The choices were impressive. Bob’s hot snacks…
…hot drinks (good coffee!) and there were other vending machines holding soda, ice cream, candy, chips and crackers. Talk about convenience.
Va Bene Disco
This is the “American Diner” near our apartment that we found one night after a long hike because it was the only thing open late on a Sunday night. The burgers and fries were great (Trip Advisor concurs…I looked just as I was writing this blog weeks later) and we ate here one more time just because it was the first food that wasn’t an adventure on some level. Spain it seemed for us was fraught with food adventure. The last night we dined here we heard two college kids speaking English and learned that they were exchange students from our very own Cal Poly in San Luis Obispo, finishing up their semester abroad. Small world for sure.
There were a lot of signs in Spain and I mean a lot of signs. I’m fairly certain a whole safety book would need to be written to replace this sign!
This is the best “photograph” I have probably ever taken and it was pure luck. I was taking pictures of this “people watching” cat in the window when the woman stepped into view and sweetly kissed him.
A statue of Don Quixote and his buddy Sancho Panza, characters from the classic Don Quixote by Miguel Cervantes. Grant had to write a couple of paragraphs (in Spanish) for his Spanish class about Cervantes and helpfully Scott found this monument a couple of blocks from our apartment.
La Concha beach was just half of a block from our apartment. There is another beach behind Monte Urgull (the hill with the statue of Jesus), the surfer’s beach called Zurriola Beach where Ashley took her surfing lesson.
There were walking and biking paths everywhere in San Sebastian and on the days we stayed in town to work on school, we would take runs or walks around the town. If you walked out of our apartment and to the beach and then turned left you would get to this side of La Concha Beach.
This is just higher up the hill.
A view of Zurriola Beach (taken from Monte Urgull) where Ashley took her surfing lesson in the foreground and La Concha Beach near our apartment in the background.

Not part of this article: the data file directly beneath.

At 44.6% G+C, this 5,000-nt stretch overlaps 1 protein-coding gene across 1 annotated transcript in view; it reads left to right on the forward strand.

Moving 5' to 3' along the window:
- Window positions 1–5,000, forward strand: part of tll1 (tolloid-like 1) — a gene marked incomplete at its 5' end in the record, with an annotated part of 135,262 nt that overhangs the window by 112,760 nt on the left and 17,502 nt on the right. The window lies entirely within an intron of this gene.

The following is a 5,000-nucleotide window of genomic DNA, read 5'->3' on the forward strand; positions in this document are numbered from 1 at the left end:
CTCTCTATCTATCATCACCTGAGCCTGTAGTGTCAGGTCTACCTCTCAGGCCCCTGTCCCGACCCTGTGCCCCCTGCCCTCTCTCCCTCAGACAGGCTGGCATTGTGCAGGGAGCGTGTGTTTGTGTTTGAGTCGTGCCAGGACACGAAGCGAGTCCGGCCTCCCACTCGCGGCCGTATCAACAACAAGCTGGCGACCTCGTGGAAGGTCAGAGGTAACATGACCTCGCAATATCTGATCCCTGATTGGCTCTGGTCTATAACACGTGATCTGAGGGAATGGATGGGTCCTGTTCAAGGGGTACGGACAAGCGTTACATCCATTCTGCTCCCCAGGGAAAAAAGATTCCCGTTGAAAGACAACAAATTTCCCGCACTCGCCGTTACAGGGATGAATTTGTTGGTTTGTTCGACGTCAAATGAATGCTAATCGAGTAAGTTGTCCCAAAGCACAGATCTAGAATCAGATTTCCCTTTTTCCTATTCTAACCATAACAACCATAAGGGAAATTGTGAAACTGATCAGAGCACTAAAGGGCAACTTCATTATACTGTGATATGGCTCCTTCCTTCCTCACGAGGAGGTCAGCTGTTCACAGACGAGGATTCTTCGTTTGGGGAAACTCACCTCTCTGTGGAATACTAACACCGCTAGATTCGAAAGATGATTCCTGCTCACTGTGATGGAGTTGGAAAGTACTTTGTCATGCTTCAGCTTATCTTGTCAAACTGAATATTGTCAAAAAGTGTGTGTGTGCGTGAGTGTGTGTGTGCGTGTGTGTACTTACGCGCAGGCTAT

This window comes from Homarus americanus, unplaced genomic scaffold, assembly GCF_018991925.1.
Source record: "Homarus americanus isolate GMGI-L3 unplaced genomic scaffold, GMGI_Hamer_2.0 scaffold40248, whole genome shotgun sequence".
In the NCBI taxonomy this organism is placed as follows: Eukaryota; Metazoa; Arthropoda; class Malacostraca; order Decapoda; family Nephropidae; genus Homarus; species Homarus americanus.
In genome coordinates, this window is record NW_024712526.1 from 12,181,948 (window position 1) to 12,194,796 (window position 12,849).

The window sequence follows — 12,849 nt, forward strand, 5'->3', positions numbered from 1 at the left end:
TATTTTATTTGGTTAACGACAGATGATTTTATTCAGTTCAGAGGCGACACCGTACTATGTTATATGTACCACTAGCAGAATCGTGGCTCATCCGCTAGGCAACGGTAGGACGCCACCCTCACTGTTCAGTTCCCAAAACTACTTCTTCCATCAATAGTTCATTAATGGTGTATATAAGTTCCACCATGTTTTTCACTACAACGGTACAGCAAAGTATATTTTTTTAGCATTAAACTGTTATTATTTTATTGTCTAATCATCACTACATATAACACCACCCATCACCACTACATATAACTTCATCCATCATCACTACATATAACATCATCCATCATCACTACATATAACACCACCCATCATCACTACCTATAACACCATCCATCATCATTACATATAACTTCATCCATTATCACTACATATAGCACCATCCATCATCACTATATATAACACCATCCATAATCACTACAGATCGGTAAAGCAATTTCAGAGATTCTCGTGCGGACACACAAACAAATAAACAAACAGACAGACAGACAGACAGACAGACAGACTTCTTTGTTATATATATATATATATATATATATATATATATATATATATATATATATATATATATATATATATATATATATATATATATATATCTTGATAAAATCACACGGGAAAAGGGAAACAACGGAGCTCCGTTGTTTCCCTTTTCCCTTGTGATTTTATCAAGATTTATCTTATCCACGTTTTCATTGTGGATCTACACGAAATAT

This is the near Zurriola Beach. One can enjoy a great walking path around the base of Monte Urgull and some impressive wave watching. I got drenched by one of these waves crashing over the wall and I had even crossed to the far side of the street against the hill.
San Sebastian is a wonderful place to visit. There is something about the bustling, big and clean city set against the sea and the mountains. We noticed that people are outside all of the time and the biking and walking paths are full of active people of all ages and I mean from babies in strollers to elderly being pushed in wheelchairs and many of them attached to stylishly outfitted canines. Happy people populate the sea walls drinking coffee and watching surfers catch waves. There is an interesting, and if you are an educated and/or adventurous foodie, amazing and inspiring food scene. There are museums, shopping, parks and nature everywhere with enough hiking and walking paths to keep even the avid hiker busy for years. France is not half an hour away as are other interesting Basque cities, towns and villages. We wish to go back someday soon to San Sebastian.
http://www.emyrent.com/ We stayed in The Terrace Apartment and Ane managed our lives! Ane maybe you should consider going from apartment manager to holiday manager or life coach! Thanks again!
http://www.lacunza.com/spanish/spanish-school Begoña is a wonderful, talented and patient tutor and the staff is helpful and accommodating.